Tuesday, October 30, 2007

Happy Leoparday

I got my copy of Leopard on Friday, and spent much of the weekend upgrading and testing my old 15" Powerbook and my new 15" MacBook Pro.  I started on the Powerbook, because I wanted some confidence that my critical apps would work, and retain their data, before I hosed my MacBook: that's my "production" machine, and if it doesn't work, neither do I.

And I wanted to do a clean install, rather than an upgrade, because I was pretty sure that I had some old and ugly kernel level stuff (from some work I did last year) that had migrated from the Powerbook to the MacBook when I transitioned a few months back.  I had some problems with drivers for my Huawei wireless modem, and there were some apps installed via Fink, and a shattered copy of Nmap that never compiled cleanly, and caused the Mac to lock solid.  I wanted a fresh start, so I started by doing a full backup of the MacBook to an external drive, and while that was running, I sat down with the Powerbook and made sure that there was nothing on it that I didn't have backed up somewhere.  I made notes of some config settings (not enough, as it turned out).  Then I put the disk in the drive, and did a fresh install.

Leopard installed without problems.  I logged in, resisted the urge to play with it (well, mostly), and started installing test apps.  The Powerbook spends most of its life in a drawer - it had zero battery charge when I got it out - and I would only use it now if the MacBook died (perish the thought!) or I had to test something requiring two Macs;  I'm afraid I don't even keep the machines in sync.  The things I cared most about were DevonThink and EagleFiler: as long as I could install them, and restore their data, I knew I could proceed safely.  Neither app had a problem, I restored their data from backups, and everything worked.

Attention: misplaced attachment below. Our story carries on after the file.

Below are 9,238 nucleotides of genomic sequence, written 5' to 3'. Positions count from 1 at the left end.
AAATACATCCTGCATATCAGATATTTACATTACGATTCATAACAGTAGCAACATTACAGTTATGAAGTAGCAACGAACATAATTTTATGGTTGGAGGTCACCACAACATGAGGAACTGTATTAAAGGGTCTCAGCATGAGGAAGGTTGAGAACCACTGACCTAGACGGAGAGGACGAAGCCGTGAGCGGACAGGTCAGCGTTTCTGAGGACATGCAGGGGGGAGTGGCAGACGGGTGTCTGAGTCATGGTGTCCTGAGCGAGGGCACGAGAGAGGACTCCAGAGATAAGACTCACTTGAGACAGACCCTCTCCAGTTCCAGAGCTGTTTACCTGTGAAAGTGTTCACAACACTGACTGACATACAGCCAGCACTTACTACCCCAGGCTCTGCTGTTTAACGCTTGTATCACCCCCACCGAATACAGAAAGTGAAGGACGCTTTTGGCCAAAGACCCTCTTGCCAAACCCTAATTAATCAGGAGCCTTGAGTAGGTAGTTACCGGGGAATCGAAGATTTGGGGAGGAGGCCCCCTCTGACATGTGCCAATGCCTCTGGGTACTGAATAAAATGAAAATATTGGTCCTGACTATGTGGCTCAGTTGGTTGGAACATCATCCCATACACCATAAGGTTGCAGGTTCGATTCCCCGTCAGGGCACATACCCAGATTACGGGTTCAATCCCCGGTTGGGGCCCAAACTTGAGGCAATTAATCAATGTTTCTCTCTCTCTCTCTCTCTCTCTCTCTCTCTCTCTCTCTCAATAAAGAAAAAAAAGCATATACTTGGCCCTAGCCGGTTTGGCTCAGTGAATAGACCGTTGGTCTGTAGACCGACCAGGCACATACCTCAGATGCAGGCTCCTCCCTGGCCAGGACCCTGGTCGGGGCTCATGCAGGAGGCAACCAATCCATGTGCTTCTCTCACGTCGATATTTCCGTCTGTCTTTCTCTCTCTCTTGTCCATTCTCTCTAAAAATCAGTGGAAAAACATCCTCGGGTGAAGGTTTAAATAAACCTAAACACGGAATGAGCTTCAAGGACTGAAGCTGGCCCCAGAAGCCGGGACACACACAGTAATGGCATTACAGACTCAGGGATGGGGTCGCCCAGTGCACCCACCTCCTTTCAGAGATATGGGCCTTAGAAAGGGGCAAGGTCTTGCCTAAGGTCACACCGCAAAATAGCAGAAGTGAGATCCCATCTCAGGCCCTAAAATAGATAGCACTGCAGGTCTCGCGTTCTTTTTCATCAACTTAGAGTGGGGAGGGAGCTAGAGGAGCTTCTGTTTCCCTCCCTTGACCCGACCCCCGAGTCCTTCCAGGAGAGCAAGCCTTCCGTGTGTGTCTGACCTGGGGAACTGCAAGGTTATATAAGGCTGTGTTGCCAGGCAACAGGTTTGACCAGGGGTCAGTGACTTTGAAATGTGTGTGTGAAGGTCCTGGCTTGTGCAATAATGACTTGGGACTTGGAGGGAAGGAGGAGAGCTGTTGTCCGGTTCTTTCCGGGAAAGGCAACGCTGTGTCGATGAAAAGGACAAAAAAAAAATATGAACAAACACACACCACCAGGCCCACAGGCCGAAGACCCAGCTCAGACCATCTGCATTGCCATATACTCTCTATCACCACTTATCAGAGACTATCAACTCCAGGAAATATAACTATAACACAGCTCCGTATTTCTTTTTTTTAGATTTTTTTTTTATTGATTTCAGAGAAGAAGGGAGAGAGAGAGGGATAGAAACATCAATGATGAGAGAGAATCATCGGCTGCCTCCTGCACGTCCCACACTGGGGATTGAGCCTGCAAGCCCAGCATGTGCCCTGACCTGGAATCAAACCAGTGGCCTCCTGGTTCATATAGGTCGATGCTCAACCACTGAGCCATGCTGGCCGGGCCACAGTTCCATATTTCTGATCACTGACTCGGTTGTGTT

I moved on to installing a few other things, Firefox, Thunderbird and so on.  Then I loaded iWork'08 and iLife'08 (family pack licenses, I'm legal).  Everything worked, except iMovie, which said the Powerbook's processor was too slow, and refused to install.

Once the MacBook had finished backing up, I installed Leopard on it, and started doing a proper restore of everything I use every day, starting with CleanApp: I wanted a good understanding of where every package had put every file on the disk.  I loaded DevonThink and EagleFiler, and restored their data.  I loaded Microsoft Office, iWork and iLife, and OpenOffice.  I loaded Firefox and Thunderbird and Curio.  I loaded VMware fusion, and restored my virtual machines (they work fine).  I imported my iPhoto library, and a whole bunch of other photos that were lying about the place.  I spent a long time waiting for iTunes to grind through all my music.  In fact I spent a lot of the weekend waiting for data to move from one disk to another, to import or reindex or whatever.  I got quite a bit of house cleaning done while I was waiting.